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Rick Walker kindly loaned me his Repeater last night for a few hours. I
tried putting it through some of its paces and had the following reactions.
(Some of this is probably already covered on the list. I apologize for the
The configuration I was testing was HandSonic into the Repeater with a
in the effects loop.
* The tempo stretching and pitch shifting is cool, but I didn't feel I
have a lot of use for them other than perhaps using the tempo stretching as
a work around for other issues. Pitch shifting just doesn't seem to be my
* I felt like the sequences of button presses were at least as complicated
as on the EDP, but then again I was playing with multiple tracks.
* Threshold/trigger recording is more awkward than on the EDP since you
to explicitly invoke it every time.
* Once two tracks are locked together as a stereo pair even erasing the
seems to leave them locked together. Did I miss something?
* What's with this running out of memory after doing lots of overdubs? It's
not like it lets one walk back through the overdubs (beyond the single
of undo). So what's it doing with the memory? Did I miss something?
* The effects sends are fun, but I might actually shift to just having the
Mo-FX connected after the HandSonic and using an EQKiller in the effects
send. That may in part be because...
* The thing I found most useful was using two tracks to lay down a basic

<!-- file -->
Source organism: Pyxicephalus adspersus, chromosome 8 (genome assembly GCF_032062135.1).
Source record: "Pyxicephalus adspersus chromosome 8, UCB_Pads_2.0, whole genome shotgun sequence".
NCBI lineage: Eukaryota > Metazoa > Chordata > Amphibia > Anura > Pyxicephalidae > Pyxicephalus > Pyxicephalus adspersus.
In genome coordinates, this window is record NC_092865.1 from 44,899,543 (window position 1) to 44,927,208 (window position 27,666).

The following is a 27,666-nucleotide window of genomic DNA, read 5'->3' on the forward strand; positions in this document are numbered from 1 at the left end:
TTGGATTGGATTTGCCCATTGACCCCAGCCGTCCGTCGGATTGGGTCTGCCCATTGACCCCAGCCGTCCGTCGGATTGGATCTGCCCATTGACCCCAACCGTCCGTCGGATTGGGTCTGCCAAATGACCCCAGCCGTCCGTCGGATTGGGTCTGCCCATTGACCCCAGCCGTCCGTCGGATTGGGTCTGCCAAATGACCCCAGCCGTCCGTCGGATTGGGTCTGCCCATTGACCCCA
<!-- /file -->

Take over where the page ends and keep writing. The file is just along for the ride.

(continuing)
rhythm pattern and then going to the other two tracks, turning the feedback
way down, and playing an evolving loop over the static basic loop. To do
this with the EDP would take 4 EDPs.
* On the other hand, the MIDI clock output problems on the Repeater
definitely crimp this process. The best solution I found was to record the
basic loop, look at the tempo display, set my HandSonic to send clock at
that tempo (as closely as possible), and then sync everything to the
HandSonic. That much tweaking rather breaks up the flow.
(I didn't actually attempt to reproduce the clocking problems since my goal
wasn't to try to find problems. I'm taking people's word for it.)
* Another work around might be to record the initial loop onto an EDP and
then dump it to the Repeater. I didn't try this because I was trying to
minimize the amount of rewiring so I could return Rick's Repeater
promptly. How easy is this to do? It still feels like a kludge but it might
be better than the previously described kludge.
* Bouncing was a bit more awkward than I would have expected. It works like
a tape deck so I shouldn't be too surprised, but what I was really looking
for was "print the current data to a track or tracks and erase the other
source tracks". What the Repeater does is more powerful, but it's more
inconvenient to do what I just described since the erase is a manual follow
on step. Also, what happens if you leave Record on for more than one loop
length. The manual talks about what happens if you run for less than a loop
* Even playing mostly percussion sounds, I was able to encounter the issues
caused by the Repeater not going straight into overdub mode.
* I can believe that you can do a fair amount with the Repeater and a good
MIDI foot controller, but it definitely feels more like a hands-on
instrument than the EDP.
To sum up with some questions (while I decide whether I should try to go
track down one of the remaining Repeaters in Santa Cruz or look for a used
one or just get an EDP or...):
* What's up with the memory limit thing?
* Can anyone think of a better approach to maintaining an underlying loop
while doing stuff over the top and keeping everything sync'd together? (If
the Echo Pro would just send MIDI clock when being used as a looper, it
would probably meet my needs in conjunction with the EDP.)
* What are people doing in terms of EDP/Repeater interaction, clock sync,
etc.? This question keeps coming up, but the answers always seem to be a
In any event, thanks Rick.
P.S. Quite frankly, what I think I really want is a looping savvy OS for my